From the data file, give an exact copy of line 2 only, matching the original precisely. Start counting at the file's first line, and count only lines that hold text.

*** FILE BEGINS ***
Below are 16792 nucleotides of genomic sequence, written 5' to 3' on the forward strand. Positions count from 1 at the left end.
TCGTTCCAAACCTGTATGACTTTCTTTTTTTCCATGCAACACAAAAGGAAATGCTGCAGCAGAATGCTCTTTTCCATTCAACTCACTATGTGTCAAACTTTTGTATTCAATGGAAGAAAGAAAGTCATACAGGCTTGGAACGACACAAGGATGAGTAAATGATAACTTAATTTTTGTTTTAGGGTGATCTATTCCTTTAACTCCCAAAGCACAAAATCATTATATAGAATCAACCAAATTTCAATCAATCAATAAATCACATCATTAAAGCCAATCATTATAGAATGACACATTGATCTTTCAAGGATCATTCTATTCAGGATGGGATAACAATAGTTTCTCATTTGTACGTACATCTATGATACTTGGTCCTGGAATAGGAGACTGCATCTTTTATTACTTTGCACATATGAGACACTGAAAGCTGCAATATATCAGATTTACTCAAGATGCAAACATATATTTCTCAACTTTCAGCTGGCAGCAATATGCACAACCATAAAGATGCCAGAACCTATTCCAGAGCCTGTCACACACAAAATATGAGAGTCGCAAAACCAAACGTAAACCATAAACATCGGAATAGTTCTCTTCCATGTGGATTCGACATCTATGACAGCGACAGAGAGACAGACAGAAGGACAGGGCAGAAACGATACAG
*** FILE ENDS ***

TCGTTCCAAACCTGTATGACTTTCTTTTTTTCCATGCAACACAAAAGGAAATGCTGCAGCAGAATGCTCTTTTCCATTCAACTCACTATGTGTCAAACTTTTGTATTCAATGGAAGAAAGAAAGTCATACAGGCTTGGAACGACACAAGGATGAGTAAATGATAACTTAATTTTTGTTTTAGGGTGATCTATTCCTTTAACTCCCAAAGCACAAAATCATTATATAGAATCAACCAAATTTCAATCAATCAATAAATCACATCATTAAAGCCAATCATTATAGAATGACACATTGATCTTTCAAGGATCATTCTATTCAGGATGGGATAACAATAGTTTCTCATTTGTACGTACATCTATGATACTTGGTCCTGGAATAGGAGACTGCATCTTTTATTACTTTGCACATATGAGACACTGAAAGCTGCAATATATCAGATTTACTCAAGATGCAAACATATATTTCTCAACTTTCAGCTGGCAGCAATATGCACAACCATAAAGATGCCAGAACCTATTCCAGAGCCTGTCACACACAAAATATGAGAGTCGCAAAACCAAACGTAAACCATAAACATCGGAATAGTTCTCTTCCATGTGGATTCGACATCTATGACAGCGACAGAGAGACAGACAGAAGGACAGGGCAGAAACGATACAG